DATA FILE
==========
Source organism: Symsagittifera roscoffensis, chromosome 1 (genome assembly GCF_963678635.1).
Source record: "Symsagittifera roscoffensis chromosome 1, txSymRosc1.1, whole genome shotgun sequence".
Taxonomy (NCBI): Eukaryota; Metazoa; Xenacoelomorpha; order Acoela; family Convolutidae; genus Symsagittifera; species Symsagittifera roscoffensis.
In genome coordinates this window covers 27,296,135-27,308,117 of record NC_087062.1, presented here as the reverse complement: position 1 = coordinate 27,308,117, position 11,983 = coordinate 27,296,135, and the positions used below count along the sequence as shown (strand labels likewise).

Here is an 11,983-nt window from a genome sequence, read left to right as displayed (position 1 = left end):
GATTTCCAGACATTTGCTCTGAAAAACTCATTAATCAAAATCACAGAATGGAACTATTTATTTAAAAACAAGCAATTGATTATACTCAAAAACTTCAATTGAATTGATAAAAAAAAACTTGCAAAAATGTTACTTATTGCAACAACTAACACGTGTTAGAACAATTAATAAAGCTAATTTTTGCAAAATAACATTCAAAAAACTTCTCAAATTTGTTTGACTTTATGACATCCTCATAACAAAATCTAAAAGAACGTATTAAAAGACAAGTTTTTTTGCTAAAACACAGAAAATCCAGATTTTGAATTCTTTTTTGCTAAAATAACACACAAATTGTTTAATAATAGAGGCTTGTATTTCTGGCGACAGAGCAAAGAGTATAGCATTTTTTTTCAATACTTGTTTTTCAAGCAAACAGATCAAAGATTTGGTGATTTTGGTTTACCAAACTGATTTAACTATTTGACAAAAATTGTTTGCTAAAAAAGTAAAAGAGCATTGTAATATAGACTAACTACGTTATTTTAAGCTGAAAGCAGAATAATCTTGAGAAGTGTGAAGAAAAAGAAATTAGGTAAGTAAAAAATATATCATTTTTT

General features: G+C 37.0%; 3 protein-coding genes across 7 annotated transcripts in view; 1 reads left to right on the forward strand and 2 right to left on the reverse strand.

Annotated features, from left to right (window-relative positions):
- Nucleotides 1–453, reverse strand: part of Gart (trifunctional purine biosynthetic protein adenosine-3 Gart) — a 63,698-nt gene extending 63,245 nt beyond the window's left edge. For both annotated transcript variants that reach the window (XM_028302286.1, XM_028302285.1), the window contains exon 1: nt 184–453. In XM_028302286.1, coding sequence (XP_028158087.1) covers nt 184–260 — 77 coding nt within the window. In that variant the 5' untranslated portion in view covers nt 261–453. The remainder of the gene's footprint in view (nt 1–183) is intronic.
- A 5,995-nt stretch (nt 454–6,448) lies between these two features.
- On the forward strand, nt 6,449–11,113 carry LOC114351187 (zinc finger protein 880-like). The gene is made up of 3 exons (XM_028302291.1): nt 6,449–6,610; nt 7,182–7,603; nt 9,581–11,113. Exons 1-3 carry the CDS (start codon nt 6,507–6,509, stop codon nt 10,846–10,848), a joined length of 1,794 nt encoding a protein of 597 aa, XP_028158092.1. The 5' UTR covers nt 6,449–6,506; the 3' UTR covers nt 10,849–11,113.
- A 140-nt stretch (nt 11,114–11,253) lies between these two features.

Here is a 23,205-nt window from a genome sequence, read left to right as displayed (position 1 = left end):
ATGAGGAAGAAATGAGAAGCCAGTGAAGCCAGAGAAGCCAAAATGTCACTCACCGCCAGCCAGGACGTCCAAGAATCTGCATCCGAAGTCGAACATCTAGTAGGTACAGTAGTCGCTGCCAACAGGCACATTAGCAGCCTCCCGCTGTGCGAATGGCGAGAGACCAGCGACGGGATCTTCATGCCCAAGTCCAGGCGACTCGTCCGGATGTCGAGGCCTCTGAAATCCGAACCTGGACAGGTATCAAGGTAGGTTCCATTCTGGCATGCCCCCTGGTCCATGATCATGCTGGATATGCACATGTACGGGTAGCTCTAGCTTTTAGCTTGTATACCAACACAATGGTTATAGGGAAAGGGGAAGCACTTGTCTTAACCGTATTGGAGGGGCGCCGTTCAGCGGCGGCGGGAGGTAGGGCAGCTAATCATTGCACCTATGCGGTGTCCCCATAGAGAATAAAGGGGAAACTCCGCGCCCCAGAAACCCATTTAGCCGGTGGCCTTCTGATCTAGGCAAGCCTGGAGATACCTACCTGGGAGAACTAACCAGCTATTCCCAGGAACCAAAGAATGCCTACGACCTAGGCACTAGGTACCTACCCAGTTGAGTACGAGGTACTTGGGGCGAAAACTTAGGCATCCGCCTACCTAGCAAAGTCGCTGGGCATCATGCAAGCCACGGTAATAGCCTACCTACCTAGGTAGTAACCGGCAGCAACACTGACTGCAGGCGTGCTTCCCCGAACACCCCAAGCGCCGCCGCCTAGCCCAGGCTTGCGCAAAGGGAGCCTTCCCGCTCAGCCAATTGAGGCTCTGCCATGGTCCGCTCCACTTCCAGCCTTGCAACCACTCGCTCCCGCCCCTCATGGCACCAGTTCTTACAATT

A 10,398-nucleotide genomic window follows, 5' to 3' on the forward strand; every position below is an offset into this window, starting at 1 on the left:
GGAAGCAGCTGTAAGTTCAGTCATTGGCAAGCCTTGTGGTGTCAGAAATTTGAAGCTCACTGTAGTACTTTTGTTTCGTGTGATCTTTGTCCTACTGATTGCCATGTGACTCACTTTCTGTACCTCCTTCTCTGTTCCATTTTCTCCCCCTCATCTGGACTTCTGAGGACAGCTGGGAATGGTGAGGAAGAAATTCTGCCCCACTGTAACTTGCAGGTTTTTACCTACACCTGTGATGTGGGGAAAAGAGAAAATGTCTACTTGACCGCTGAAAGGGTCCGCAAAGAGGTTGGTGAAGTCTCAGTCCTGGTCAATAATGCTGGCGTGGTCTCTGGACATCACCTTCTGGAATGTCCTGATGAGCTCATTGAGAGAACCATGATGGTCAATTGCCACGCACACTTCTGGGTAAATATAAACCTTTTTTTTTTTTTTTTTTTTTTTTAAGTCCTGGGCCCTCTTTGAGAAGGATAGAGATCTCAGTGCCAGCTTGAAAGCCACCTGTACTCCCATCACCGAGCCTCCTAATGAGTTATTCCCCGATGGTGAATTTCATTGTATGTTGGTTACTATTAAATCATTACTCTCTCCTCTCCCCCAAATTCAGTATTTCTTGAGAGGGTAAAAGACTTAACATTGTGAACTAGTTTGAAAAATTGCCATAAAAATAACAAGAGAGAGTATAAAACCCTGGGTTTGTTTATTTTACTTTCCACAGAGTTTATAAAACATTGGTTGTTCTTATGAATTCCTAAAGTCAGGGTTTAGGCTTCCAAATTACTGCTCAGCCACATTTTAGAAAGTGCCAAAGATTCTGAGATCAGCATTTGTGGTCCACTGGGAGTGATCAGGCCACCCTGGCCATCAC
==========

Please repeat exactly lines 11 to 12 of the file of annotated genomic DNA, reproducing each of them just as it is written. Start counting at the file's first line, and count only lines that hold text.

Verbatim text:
- On the forward strand, nt 6,449–11,113 carry LOC114351187 (zinc finger protein 880-like). The gene is made up of 3 exons (XM_028302291.1): nt 6,449–6,610; nt 7,182–7,603; nt 9,581–11,113. Exons 1-3 carry the CDS (start codon nt 6,507–6,509, stop codon nt 10,846–10,848), a joined length of 1,794 nt encoding a protein of 597 aa, XP_028158092.1. The 5' UTR covers nt 6,449–6,506; the 3' UTR covers nt 10,849–11,113.
- A 140-nt stretch (nt 11,114–11,253) lies between these two features.